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Small hand-held drum ('kotsuzumi') with design of water irises ('kakitsubata') and accompanying storage box with design of scattered kimono sleeves

18th century


Unknown Artist

Alternate image of Small hand-held drum ('kotsuzumi') with design of water irises ('kakitsubata') and accompanying storage box with design of scattered kimono sleeves by
Alternate image of Small hand-held drum ('kotsuzumi') with design of water irises ('kakitsubata') and accompanying storage box with design of scattered kimono sleeves by
  • Details

    Place where the work was made
    18th century
    Media category
    Materials used
    drum body: silver, red and gold maki-e, kirigane on black lacquer ground; storage box: silver and red maki-e on gold ground, textile, wood

    a - drum, 25.1 x 10 cm

    a - drum, 20.2 cm

    b - box, 23.4 x 30.8 x 24 cm

    Roger Pietri Fund 2013
    Not on display
    Accession number

    Reproduction requests

  • About

    'Kotsuzumi' is the smallest among the three drums used in an ensemble of the Nō or Kabuki theatre. It consists of an hourglass-shaped, hollowed-out body made of cherry wood, two drumheads made of horsehide stretched over a metal ring. When in use, the drumheads are tied to the body with an orange hempen rope, and disassembled and stored separately when no longer needed. The instrument is held with the left hand over the right shoulder by the ropes and struck with the right hand. Depending on where the head is struck the sound varies considerably.

    The elegant hourglass-shaped core of this small hand-drum ('kotsuzumi') is sumptuously decorated with stalks of blossoming water irises, 'kakitsubata'. The leaves and flowers are finely worked alternately in gold and silver 'hira-makie' and 'e-nashiji' (‘pear skin’) areas of sprinkled metal powder. Together they create a striking contrast against the shiny, polished black lacquer ground. By showing them strongly cropped at the bottom, the unknown lacquer master suggests that the border of the drum’s mouth functions as the surface of the pond from which the plants emerge.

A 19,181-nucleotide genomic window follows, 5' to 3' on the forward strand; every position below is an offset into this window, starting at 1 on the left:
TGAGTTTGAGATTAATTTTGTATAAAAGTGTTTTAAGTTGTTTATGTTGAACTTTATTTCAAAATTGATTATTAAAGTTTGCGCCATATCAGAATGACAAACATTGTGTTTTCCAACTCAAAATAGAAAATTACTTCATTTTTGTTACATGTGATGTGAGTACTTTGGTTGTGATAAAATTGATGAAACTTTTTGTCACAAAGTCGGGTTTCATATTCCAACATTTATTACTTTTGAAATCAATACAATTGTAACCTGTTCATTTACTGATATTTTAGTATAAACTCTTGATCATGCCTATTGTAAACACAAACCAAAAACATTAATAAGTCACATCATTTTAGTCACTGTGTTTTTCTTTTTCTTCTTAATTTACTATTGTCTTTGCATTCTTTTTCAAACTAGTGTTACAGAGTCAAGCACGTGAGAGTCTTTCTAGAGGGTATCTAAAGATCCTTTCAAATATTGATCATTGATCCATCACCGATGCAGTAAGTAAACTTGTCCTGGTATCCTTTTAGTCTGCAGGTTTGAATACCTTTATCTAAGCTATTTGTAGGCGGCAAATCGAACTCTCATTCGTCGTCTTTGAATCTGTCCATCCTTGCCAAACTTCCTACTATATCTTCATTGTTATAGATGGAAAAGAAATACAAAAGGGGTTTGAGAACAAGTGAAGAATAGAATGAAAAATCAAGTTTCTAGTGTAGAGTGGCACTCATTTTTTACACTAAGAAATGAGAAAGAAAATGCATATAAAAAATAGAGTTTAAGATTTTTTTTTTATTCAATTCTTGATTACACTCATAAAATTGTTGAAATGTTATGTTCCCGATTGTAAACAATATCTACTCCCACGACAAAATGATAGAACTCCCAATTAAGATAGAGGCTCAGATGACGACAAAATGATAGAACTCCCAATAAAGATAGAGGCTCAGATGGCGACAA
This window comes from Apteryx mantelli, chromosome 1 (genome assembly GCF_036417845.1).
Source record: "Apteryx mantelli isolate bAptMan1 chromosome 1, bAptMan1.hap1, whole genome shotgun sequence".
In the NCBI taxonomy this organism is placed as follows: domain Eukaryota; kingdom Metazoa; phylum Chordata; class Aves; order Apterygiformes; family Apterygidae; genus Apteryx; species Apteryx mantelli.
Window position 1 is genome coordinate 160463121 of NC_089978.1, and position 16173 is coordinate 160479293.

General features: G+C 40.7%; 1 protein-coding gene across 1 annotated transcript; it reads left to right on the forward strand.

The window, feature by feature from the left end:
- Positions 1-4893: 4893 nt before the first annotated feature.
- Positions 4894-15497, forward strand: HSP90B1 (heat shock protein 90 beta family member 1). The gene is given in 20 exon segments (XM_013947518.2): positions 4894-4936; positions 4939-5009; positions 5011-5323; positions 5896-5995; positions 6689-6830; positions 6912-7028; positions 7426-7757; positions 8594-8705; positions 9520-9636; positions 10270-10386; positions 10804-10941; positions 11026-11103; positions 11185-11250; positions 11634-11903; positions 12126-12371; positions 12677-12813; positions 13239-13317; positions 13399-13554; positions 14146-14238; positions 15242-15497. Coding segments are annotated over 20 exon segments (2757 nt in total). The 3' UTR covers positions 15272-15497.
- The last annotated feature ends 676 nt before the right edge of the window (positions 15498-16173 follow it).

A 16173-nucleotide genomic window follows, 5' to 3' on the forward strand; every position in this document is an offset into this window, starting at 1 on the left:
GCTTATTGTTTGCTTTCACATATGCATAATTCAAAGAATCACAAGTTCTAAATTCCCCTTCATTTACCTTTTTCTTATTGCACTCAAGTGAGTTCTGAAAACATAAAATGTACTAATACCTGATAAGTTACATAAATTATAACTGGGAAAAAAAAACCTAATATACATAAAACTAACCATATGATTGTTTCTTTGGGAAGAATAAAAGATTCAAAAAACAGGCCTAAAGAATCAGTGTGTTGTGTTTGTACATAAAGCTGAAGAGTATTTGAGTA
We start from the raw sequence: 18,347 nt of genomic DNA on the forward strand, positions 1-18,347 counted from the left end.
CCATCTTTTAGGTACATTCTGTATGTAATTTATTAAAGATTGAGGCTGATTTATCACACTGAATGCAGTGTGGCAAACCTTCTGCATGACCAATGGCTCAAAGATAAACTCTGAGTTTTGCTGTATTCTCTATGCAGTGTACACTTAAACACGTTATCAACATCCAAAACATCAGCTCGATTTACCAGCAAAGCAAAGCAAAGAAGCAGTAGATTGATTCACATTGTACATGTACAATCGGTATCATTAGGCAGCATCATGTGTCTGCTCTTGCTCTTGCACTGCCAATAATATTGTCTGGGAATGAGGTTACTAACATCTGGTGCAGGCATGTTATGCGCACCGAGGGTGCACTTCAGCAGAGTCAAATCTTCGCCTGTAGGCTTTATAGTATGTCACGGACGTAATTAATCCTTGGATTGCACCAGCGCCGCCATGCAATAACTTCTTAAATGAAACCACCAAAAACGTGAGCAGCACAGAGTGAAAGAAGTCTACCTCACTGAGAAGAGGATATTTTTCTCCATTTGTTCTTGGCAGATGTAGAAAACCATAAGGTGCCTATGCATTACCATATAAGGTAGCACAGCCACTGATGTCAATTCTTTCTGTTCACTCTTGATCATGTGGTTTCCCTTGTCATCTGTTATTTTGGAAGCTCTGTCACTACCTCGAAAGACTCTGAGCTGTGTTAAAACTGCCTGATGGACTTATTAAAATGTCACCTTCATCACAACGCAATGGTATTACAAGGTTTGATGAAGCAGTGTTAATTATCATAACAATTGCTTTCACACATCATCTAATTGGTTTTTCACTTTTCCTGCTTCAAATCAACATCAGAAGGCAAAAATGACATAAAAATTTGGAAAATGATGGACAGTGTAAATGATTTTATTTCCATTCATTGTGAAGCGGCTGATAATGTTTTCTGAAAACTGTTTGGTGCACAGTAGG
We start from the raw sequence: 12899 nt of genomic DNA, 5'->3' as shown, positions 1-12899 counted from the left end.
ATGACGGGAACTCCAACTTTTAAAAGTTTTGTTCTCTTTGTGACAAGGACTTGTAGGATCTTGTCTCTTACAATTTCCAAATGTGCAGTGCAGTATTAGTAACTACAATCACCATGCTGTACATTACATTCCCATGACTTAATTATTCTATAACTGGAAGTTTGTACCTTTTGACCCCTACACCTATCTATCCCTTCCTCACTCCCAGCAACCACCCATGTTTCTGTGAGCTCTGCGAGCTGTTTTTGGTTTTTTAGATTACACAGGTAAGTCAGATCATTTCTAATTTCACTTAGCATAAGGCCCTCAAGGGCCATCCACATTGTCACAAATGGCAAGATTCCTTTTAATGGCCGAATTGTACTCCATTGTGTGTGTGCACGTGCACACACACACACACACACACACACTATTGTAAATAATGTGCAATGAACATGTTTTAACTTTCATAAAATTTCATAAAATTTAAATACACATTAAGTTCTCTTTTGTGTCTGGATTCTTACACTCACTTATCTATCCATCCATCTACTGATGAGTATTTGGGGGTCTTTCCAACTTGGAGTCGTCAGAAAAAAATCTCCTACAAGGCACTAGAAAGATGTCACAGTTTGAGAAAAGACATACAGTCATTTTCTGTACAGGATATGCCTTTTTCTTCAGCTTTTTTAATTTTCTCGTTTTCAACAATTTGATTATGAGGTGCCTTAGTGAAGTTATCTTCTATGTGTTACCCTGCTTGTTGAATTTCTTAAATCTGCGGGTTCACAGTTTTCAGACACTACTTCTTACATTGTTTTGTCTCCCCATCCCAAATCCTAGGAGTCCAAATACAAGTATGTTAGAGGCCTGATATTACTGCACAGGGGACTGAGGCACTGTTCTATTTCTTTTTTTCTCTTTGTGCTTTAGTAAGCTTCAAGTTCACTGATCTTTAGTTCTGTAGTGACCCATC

Due to their exuberant colour and sumptuous shapes, water irises count among the most popular design motifs for Japanese lacquerware, textiles and painting. They symbolise the summer season, more specifically the 5th month. Moreover, the image of blossoming water irises is often linked to the episode called 'Eight Bridges' in chapter 9 of 'The Tales of Ise' ('Ise monogatari'), a 10th century collection of prose and poems.

    In this episode, the protagonist of the 'Tales', the courtier Ariwara Narihira, travelled with a group of companions to the Eastern part of Japan on a self-imposed exile. As they reached Mikawa Province (today Shizuoka Prefecture), they came to a place called Yatsuhashi (‘Eight Bridges’). The name described the way the river fanned out into eight streams with a bridge over each one. The marsh was full of irises in magnificent bloom and this sight reminded Narihira of his plight and the woman he left behind in the capital. He composed a poignant acrostic verse wherein the first syllables of each line spell out ka-ki-tsu-ba-ta, the word for ‘iris’.

    KArakoromo Robe from far Cathay
    KItsutsu narenishi long and comfortably worn,
    TSUma shi areba bound by love to stay
    HAru-baru kinuru I cover these distances
    TAbi wo shi zo omofu shrouded in melancholy
    (transl. Joshua Mostow and Royall Tyler, 'The Ise stories'. Ise Monogatari, University of Hawai’i Press, Honolulu, 2010, p. 33)

    In the 15th century, this literary episode was adapted for a Nō play entitled 'Kakitsubata' (‘Water iris’), presumably by Zeami (1363-1443), the eminent actor, playwright and theorist.

    This drum body with the design of irises offers itself to be used in a performance of this Nō play.

    The drum is stored in a hexagonal box made of paulownias or zelkova wood and lined with chequered fabric recycled from Nō costumes. The container’s surface is decorated with design of floating kimono sleeves in relieved 'makie' technique over a golden lacquer background that reveals the rough texture of the lining cloth.

    The remarkable craftsmanship and sumptuous decoration of both drum body and storage box exemplify the sophistication of the Nō theatre, in which visual delights as manifested in the costumes, masks and music instruments play an equally important role as the gripping stories and performative skills of the actors.

    Asian Art Department, AGNSW, April 2013.

  • Places

    Where the work was made


  • Exhibition history

    Shown in 2 exhibitions

  • Bibliography

    Referenced in 2 publications